This is just silly on the surface, but more so sad to me what it reveals on a deeper level. Why is it that MH Seattle spent good money on attorneys to send this cease & desist letter? Perhaps it’s because they view themselves as a valuable and superior brand worth protecting, just like Walmart, Nike, or Pepsi. Rather than focusing their finances and energies into their community’s needs or spreading the good news, they found it necessary to threaten someone in the Body of Christ because they were offended someone was inspired by their crappy logo. I hope that this Sacramento church keeps their logo. If this why MH Seattle actually sent that letter, and they decide to sue, they will look like idiots when they lose in court. Although it’s probably a bit too late for that. Jesus, have mercy on us.

    • Darla says:

      It sounds like no one is exactly sure why Mars Hill chose to bring this to attention. Maybe they really do have good reason to pursure this, maybe not. Either way, I don’t think that it’s any better or “godly” to jump to conclusions regarding mars hill as a whole and their impact on Seattle, and around the world. Slander and gossip is just as awful as suing.. although we don’t even know the exact implications revolving this case. I can assure you firsthand, that God has used Mars Hill to share the gospel around the world, and change thousands of people’s lives by pointing them to Jesus unashamedly. As far as finances, they take finances very seriously and are very public with their budget, even to the point that they have themselves audited annually for accountablility. Mars Hill is not perfect, to be sure, but then again… are you? That’s the whole point of needing a savior. I am excited that God has chosen to use them to share the gospel with so many people! And I pray that God will continue to grow, sanctify and use them.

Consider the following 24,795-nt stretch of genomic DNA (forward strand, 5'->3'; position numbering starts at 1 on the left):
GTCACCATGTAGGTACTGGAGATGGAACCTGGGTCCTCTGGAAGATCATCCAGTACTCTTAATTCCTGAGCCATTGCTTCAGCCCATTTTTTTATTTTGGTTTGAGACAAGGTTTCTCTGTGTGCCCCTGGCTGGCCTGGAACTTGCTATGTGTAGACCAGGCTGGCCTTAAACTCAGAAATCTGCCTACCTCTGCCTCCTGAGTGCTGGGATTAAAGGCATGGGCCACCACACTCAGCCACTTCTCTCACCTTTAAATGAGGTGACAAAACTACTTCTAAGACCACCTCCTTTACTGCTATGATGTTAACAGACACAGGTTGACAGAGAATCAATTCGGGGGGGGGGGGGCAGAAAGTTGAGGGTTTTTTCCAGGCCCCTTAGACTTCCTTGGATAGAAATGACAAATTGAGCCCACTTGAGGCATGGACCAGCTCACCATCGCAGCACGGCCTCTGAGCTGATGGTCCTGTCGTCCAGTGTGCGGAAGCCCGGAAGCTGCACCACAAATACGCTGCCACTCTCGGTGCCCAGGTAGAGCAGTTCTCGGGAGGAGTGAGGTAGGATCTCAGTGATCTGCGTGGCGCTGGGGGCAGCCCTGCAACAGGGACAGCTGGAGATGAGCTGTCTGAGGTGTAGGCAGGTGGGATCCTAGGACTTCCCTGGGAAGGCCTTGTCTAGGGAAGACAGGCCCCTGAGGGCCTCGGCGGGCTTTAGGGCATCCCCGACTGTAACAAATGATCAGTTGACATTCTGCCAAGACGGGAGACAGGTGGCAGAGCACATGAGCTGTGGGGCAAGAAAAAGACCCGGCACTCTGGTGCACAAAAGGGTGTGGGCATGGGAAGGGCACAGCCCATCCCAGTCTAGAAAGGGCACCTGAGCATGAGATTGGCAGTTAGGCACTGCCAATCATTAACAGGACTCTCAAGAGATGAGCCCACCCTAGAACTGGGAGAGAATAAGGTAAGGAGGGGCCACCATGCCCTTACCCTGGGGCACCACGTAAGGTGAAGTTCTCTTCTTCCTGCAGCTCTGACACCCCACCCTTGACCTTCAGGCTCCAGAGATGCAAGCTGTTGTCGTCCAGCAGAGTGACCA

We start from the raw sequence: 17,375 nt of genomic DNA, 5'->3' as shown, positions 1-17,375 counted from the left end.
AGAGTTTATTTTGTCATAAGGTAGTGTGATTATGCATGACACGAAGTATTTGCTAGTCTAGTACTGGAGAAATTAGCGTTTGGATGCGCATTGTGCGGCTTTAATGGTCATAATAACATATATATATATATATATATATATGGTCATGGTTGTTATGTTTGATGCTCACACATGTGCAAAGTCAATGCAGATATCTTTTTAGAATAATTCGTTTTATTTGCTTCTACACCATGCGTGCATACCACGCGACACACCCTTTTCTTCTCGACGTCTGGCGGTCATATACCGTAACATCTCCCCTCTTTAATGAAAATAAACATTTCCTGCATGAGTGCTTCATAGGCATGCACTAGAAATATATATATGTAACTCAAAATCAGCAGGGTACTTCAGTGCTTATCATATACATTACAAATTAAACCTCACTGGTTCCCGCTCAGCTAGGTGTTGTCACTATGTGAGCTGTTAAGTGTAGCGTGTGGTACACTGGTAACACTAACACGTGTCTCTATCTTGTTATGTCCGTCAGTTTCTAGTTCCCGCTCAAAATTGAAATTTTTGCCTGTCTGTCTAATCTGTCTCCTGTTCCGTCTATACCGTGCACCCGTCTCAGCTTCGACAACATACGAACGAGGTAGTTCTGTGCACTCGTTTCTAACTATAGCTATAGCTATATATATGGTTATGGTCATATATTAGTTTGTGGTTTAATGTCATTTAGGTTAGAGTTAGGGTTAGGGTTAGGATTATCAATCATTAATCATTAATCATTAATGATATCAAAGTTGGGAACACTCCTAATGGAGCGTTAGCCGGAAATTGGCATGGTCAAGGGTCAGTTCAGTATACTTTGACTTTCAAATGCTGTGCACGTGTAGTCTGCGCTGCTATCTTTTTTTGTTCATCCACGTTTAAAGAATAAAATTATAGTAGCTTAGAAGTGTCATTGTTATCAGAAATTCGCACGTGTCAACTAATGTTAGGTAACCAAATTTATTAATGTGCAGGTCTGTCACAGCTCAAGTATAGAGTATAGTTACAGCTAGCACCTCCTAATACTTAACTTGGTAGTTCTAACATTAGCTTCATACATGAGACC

5. David Owens says:

    I’d like to give Mars Hill Seattle the benefit of the doubt… and I’m sure there must be some explanation, but this feels like a bit of a stretch. I’m a graphic designer and I deal with treading warily around copyright infringements every day! The only arguable similarity is with the letter ‘M’ and usage of a circular device. Everything from that point forward is completely different though – most noticeably their drastically different styles in site design. Sacramento has more of a modern bright fresh colors look while Seattle follows more of a light grunge dark heavy texture pattern approach.

    • WesWoodell says:

      I’ll have to defer to you and fretnot as the professionals, but honestly my first thought when I looked at the Sacramento churches’ logo was “ripoff!”

      But I admit I don’t know the specifics of the law.

  6. Sean says:

    Just another example of the overflow of when Pastors become “Cultural Architects” and “Leaders”. Business practice and business concerns overrun the gospel. Weak Sauce!

  7. Ken says:

    Maybe Musak should be suing Driscoll, then.